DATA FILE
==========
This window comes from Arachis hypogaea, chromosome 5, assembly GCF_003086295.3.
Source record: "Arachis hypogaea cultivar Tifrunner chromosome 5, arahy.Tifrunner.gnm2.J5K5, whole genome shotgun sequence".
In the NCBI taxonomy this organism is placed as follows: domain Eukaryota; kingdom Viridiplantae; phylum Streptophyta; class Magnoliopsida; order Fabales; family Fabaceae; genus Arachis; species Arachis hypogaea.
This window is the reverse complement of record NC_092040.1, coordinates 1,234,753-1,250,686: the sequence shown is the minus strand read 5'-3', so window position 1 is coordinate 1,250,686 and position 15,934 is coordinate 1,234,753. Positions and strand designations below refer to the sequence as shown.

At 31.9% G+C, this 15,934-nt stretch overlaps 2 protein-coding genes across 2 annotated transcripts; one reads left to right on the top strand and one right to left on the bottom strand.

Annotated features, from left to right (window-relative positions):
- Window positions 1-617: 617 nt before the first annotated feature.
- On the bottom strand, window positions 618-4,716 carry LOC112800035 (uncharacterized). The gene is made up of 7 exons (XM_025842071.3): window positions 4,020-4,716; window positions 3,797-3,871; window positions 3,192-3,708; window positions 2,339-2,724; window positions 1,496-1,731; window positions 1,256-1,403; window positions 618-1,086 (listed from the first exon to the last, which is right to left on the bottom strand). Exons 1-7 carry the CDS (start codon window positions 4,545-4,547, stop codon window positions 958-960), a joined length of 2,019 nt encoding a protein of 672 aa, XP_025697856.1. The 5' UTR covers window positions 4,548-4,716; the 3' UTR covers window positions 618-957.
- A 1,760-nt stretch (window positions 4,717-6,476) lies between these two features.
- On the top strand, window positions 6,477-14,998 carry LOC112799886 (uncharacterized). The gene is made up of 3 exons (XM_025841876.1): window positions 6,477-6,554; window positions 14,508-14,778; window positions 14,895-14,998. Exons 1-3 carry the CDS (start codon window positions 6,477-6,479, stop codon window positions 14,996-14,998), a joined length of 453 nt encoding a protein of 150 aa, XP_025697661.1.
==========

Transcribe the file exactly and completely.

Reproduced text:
This window comes from Arachis hypogaea, chromosome 5, assembly GCF_003086295.3.
Source record: "Arachis hypogaea cultivar Tifrunner chromosome 5, arahy.Tifrunner.gnm2.J5K5, whole genome shotgun sequence".
In the NCBI taxonomy this organism is placed as follows: domain Eukaryota; kingdom Viridiplantae; phylum Streptophyta; class Magnoliopsida; order Fabales; family Fabaceae; genus Arachis; species Arachis hypogaea.
This window is the reverse complement of record NC_092040.1, coordinates 1,234,753-1,250,686: the sequence shown is the minus strand read 5'-3', so window position 1 is coordinate 1,250,686 and position 15,934 is coordinate 1,234,753. Positions and strand designations below refer to the sequence as shown.

At 31.9% G+C, this 15,934-nt stretch overlaps 2 protein-coding genes across 2 annotated transcripts; one reads left to right on the top strand and one right to left on the bottom strand.

Annotated features, from left to right (window-relative positions):
- Window positions 1-617: 617 nt before the first annotated feature.
- On the bottom strand, window positions 618-4,716 carry LOC112800035 (uncharacterized). The gene is made up of 7 exons (XM_025842071.3): window positions 4,020-4,716; window positions 3,797-3,871; window positions 3,192-3,708; window positions 2,339-2,724; window positions 1,496-1,731; window positions 1,256-1,403; window positions 618-1,086 (listed from the first exon to the last, which is right to left on the bottom strand). Exons 1-7 carry the CDS (start codon window positions 4,545-4,547, stop codon window positions 958-960), a joined length of 2,019 nt encoding a protein of 672 aa, XP_025697856.1. The 5' UTR covers window positions 4,548-4,716; the 3' UTR covers window positions 618-957.
- A 1,760-nt stretch (window positions 4,717-6,476) lies between these two features.
- On the top strand, window positions 6,477-14,998 carry LOC112799886 (uncharacterized). The gene is made up of 3 exons (XM_025841876.1): window positions 6,477-6,554; window positions 14,508-14,778; window positions 14,895-14,998. Exons 1-3 carry the CDS (start codon window positions 6,477-6,479, stop codon window positions 14,996-14,998), a joined length of 453 nt encoding a protein of 150 aa, XP_025697661.1.